Friday, May 28, 2010

Librarians do Gaga

Instruction Session Icebreaker, anyone? ;)

"Students and faculty from the University of Washington's Information School get their groove on."
[The video won't embed properly, so here's the link.]

Monday, May 24, 2010

MLA/Academic Libraries May 2010 Session

Some notes from a session I attended at MLA /Academic Libraries 2010

“Beyond the Homepage: Expand Your Library’s Presence through the Social Web” / Natalie Zebula/Lawrence Tech U

Ms. Zebula, a reference librarian, at Lawrence Tech was a very energetic presenter with a rapid fire delivery. She has devoted a lot of time/energy exploring dynamic social websites for students & faculty to use at the LTU library. She said that she tries to spend 2 hrs/day posting, updating posts and trying new enhancemts of different social network sites that LTU library subscribe to. What follows is a short compilation of some ideas that Natalie shared . See if there’s anything here that’s new to you.

Flickr- can be time-consuming to take pics, add tags, info, etc. but can have good stock photos of your library with fun current photos; can load historical photos too. Use and a scanner to build a nice library yearbook! Can use pics of library event signs & link those on Facebook. Can collect photos of LCC alum. Use photos with tags & info to promote library events.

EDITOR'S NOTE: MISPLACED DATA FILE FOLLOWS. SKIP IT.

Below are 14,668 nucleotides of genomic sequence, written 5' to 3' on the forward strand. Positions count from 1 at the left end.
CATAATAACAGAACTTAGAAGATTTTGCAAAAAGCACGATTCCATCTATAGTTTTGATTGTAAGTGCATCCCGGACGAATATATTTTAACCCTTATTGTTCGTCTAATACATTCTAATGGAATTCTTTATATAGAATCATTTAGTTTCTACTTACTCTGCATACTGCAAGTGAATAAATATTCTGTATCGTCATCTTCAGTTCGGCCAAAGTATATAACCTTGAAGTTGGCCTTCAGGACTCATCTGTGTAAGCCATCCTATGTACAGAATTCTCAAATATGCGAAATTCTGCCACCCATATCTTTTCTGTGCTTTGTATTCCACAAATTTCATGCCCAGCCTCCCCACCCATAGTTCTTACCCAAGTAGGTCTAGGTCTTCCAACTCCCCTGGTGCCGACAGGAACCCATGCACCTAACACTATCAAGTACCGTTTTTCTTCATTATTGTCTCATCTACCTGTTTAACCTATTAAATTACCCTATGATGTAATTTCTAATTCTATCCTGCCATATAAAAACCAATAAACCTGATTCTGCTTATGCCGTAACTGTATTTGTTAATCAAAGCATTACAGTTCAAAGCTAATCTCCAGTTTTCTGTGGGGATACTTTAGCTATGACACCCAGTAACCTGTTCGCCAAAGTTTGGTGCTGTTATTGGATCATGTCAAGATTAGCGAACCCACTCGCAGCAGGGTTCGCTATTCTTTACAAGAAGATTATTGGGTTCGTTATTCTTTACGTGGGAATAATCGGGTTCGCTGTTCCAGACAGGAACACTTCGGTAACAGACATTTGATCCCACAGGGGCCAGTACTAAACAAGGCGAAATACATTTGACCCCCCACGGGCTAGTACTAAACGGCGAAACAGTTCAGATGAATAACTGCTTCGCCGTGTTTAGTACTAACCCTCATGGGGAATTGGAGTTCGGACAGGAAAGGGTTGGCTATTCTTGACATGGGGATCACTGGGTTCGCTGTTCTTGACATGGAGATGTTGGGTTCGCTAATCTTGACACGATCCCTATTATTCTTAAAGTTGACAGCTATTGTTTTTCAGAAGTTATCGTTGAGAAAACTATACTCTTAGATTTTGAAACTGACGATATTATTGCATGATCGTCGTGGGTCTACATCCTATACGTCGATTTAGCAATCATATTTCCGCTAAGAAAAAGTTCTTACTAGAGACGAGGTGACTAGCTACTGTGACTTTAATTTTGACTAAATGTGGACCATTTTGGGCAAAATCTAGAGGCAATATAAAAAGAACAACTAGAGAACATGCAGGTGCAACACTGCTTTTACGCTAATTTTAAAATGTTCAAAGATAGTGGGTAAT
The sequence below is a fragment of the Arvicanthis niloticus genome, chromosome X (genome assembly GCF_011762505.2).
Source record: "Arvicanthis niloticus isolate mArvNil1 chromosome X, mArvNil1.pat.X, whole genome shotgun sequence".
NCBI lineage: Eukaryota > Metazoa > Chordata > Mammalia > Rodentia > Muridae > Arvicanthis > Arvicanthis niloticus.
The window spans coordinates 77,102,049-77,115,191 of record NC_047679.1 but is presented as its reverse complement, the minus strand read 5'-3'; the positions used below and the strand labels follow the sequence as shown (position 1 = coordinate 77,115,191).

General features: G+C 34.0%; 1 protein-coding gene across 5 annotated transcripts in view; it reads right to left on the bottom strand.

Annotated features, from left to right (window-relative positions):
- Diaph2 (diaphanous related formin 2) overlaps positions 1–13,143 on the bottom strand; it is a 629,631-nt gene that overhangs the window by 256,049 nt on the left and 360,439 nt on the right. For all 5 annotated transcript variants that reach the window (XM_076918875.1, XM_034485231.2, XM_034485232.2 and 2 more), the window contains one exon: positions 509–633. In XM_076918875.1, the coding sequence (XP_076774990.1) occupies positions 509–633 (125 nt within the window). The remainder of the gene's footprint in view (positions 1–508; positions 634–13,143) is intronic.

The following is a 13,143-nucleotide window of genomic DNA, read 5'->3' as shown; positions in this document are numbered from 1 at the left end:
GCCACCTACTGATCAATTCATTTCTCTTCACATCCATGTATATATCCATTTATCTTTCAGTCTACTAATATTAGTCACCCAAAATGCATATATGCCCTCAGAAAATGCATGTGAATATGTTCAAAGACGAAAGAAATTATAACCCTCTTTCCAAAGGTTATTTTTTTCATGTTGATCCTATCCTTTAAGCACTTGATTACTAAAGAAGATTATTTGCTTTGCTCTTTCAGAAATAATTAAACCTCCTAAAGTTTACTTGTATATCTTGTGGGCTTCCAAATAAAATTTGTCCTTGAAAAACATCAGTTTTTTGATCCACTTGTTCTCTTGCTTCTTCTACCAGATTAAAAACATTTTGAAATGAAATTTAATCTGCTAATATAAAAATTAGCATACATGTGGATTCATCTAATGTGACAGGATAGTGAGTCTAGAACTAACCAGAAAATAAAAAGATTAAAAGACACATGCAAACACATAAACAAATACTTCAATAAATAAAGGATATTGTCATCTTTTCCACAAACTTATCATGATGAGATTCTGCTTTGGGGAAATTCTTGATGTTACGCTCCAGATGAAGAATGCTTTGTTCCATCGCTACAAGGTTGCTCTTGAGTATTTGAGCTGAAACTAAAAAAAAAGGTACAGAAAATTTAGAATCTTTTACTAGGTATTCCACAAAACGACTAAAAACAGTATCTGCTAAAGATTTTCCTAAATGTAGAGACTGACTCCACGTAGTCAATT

Facebook- use it to share trivia, news, events, lite-weight discussion. Can put a Chat box on FB as we have on ours.

Meebo for Chat and IM- can use” Meebo Cleaner” in Google Chrome to clear ads! Other idea regarding Chat or IM software- consider using Google Docs to track Reference stats (in person, IM, phone, Chat )

Blogs- set up a library blog; have a link from library homepage to blog; use for polls and surveys

Twitter- updates from Google RSS Reader can be used via Twitter; can set up feeds for research at libraries with a 10 mi radius- experimental for now;
Lawrence Tech’s Twitter policy: “Be professional, kind, discreet, authentic. Represent us well. Remember that you can’t control it once you hit “update” since every post is live and public.”
Natalie's last suggestion- try to use different tags on FB and Twitter like wifi instead of books and databases.

Monday, May 17, 2010

LOEX - a sampling of ideas to try...

Ask This Librarian
This presentation was about a pilot project where librarians developed a widget that could be embedded by faculty into a course management system. The widget included an Ask a Librarian chat widget, search boxes for articles and books, as well as links to an appropriate research guide.